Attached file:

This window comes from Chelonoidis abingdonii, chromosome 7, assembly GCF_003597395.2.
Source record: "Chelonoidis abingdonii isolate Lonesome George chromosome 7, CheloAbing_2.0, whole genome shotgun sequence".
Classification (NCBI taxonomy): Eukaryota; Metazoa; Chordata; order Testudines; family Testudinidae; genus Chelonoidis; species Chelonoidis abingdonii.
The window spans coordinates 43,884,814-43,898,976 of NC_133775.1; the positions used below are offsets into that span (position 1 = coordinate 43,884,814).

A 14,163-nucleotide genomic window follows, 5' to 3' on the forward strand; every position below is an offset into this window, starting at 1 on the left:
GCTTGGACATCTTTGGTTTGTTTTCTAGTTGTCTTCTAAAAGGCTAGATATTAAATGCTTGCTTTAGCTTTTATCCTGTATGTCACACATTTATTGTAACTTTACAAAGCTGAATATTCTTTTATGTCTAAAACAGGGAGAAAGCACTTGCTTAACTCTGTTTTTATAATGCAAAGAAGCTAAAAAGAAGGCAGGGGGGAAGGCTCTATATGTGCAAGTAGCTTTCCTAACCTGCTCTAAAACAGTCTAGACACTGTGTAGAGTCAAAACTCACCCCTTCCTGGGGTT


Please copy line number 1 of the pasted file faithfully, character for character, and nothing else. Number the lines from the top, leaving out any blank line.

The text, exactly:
This window comes from Chelonoidis abingdonii, chromosome 7, assembly GCF_003597395.2.